Necessity really is the mother of invention and, sometimes, the catalyst for investment. This is the story of how an orthopedic surgeon’s ‘basement’ invention is contributing to safer air travel.
The Germ Falcon is a device that cleans aeroplane cabins using UV light. It was invented seven years ago, but has only drawn proper industry interest since COVID-19 struck.
Once upon a time…
During the 2009 H1N1 outbreak, Arthur Kreitenberg (an orthopedic surgeon) was watching his daughter’s volleyball game. As part of their additional hygiene practices, the players didn’t shake hands. But they did all touch the same ball. Mr Kreitenberg invented the Germ Ninja as a way to disinfect the balls with UV light. Germ Ninjas travelled all the way to London’s 2012 Summer Olympics.
How did it end up connected to planes?
On a flight home, his son fell asleep facedown on the little fold-down table. He told his dad about another passenger’s concern about how unhygienic that actually is. And the seed for the Germ Falcon idea was planted.
How does it work?
The Germ Falcon looks like an ordinary drinks trolley, but with two mechanical arms that can reach over all the seats in the cabin. These wings shine UV light over all surfaces as it’s walked down the aisle. It can clean a whole cabin in ten minutes and only costs $10 per plane.
Is this brand new science?
If you’re like us, you didn’t know that UV light could be used as a disinfectant until right now. But this is not a brand new scientific discovery. The US Patent and Trademark Office has records, dating from 1995, of at least 30 different patents for mechanisms that use UV light to clean a variety of objects, water and air. And it is currently used in some hospital operating theatres.
Are there any problems with this kind of device?
There are no problems with what it can do – disinfect all the surfaces in a plane’s cabin, keeping it free of COVID-19.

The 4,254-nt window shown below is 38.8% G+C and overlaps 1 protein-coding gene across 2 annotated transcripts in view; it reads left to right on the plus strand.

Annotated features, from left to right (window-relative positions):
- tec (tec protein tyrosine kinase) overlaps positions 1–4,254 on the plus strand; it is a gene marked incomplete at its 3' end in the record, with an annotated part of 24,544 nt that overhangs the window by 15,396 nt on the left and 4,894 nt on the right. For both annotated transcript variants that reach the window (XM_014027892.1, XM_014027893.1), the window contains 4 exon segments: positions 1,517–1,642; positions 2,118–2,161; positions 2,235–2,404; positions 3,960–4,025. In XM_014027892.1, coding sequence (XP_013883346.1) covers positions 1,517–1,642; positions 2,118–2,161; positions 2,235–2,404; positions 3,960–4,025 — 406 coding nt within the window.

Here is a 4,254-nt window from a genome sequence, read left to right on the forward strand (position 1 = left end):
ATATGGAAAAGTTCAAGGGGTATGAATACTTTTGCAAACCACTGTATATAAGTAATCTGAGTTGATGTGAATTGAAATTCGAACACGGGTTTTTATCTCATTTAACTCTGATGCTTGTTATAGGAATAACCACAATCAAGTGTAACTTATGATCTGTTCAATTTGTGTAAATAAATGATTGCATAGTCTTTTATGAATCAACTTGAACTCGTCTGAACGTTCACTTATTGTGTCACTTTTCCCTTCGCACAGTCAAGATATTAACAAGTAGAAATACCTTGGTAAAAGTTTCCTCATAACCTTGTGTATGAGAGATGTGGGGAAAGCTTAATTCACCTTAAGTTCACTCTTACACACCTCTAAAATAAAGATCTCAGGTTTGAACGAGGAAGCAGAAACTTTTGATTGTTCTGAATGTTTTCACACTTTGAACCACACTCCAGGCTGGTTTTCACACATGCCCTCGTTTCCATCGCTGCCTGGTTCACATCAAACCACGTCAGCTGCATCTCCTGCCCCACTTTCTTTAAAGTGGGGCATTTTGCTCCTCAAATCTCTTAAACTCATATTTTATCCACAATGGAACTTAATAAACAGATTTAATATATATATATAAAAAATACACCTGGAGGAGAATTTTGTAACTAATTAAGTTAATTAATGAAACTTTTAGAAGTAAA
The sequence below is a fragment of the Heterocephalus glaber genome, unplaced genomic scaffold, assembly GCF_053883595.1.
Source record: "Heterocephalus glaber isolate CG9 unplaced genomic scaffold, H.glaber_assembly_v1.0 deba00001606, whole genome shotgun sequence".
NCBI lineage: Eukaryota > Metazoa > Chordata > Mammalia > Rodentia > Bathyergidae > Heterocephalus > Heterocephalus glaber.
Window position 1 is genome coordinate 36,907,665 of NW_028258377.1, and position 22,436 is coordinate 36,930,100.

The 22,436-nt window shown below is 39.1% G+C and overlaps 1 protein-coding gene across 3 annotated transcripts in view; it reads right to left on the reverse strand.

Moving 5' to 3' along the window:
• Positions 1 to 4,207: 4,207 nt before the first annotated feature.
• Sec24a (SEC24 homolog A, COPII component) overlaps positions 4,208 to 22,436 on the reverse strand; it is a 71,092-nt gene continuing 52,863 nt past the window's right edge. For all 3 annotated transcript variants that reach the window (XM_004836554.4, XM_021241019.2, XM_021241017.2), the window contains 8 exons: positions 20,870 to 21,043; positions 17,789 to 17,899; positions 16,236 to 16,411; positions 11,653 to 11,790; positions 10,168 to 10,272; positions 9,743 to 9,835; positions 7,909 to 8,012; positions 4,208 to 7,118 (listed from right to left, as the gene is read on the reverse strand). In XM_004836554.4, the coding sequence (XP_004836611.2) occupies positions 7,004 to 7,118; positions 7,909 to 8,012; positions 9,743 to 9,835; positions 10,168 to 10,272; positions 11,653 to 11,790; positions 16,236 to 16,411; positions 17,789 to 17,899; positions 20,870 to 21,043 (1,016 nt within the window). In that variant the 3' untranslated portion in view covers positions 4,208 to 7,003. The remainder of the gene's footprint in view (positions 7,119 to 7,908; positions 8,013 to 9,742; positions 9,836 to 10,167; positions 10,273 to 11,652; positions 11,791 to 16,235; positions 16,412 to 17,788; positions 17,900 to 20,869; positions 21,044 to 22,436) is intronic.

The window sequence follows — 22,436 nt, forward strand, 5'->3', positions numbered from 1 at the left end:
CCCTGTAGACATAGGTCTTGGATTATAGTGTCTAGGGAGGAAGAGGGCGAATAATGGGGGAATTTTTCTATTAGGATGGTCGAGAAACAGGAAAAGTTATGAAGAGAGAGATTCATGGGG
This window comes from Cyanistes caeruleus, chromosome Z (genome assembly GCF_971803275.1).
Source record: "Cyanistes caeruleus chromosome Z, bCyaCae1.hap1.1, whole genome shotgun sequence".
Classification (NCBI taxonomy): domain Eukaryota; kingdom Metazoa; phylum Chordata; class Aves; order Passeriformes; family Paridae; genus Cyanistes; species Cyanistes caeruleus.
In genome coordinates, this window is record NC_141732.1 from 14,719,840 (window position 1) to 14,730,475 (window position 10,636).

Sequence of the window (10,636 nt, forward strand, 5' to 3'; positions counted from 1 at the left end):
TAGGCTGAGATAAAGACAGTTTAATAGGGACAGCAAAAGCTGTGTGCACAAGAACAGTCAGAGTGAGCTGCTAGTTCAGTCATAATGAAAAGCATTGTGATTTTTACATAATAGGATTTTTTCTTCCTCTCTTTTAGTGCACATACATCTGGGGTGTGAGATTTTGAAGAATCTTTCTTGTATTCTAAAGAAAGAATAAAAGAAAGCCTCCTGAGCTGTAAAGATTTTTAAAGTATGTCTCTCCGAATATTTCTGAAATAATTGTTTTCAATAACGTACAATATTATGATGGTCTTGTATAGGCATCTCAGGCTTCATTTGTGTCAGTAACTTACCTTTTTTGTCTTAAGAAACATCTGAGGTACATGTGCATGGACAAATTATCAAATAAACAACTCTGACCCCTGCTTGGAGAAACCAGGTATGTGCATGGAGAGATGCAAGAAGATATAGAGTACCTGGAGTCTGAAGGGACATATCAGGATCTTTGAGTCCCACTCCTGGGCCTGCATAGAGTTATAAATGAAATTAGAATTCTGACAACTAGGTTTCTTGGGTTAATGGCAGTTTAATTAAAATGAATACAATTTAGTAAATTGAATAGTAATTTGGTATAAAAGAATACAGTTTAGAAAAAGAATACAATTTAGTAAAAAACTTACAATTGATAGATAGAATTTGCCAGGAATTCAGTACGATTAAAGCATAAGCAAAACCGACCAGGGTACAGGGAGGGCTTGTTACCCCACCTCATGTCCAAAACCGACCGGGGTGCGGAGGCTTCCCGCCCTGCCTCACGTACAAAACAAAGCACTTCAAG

But it doesn’t do everything. Obviously, it won’t prevent person-to-person contamination between passengers. And there is a small question mark over how well it will penetrate all the necessary nooks and crannies.
Why aren’t’ all the airlines using a Germ Falcon?
Despite attending many trade shows and conferences, and there being a lot of interest, Mr Kreitenberg has never secured contracts with any of the airlines. At the beginning of the COVID-19 crisis, they gave Germ Falcons to L.A. International Airport to clean planes coming back to the USA from overseas. This got some media attention and attracted interest from Honeywell International.
Arthur and his son, Elliot, have gone into business with this large conglomerate and they hope to have over 100 Germ Falcons flying free in the aviation industry by the end of July. And then ramp up production even more. Although they will be renamed the ‘Honeywell UV Cabin System’.
There are no reports of the finances of the deal from either party. But the Kreitenbergs are not resting on their laurels. According to the Los Angeles Times: “They are now working on a version of the Germ Falcon that can be used in classrooms, offices, buses and train stations, among other locations. They call it the UV Hammer.”
I think we’re all secretly wishing that the Germ Falcon keeps it original name!
If you’re involved in this kind of UV light R&D, do get in touch. Apart from anything else, it’s absolutely fascinating. Anything to do with the fight against COVID-19 is being done at top speed and you won’t have time to sort out a tax relief claim at the same time. And there are bound to be elements of your project that qualify for R&D tax relief. Whether it’s through the SME R&D Tax Credit scheme, or the RDEC for larger companies. Just don’t lose out on that future investment.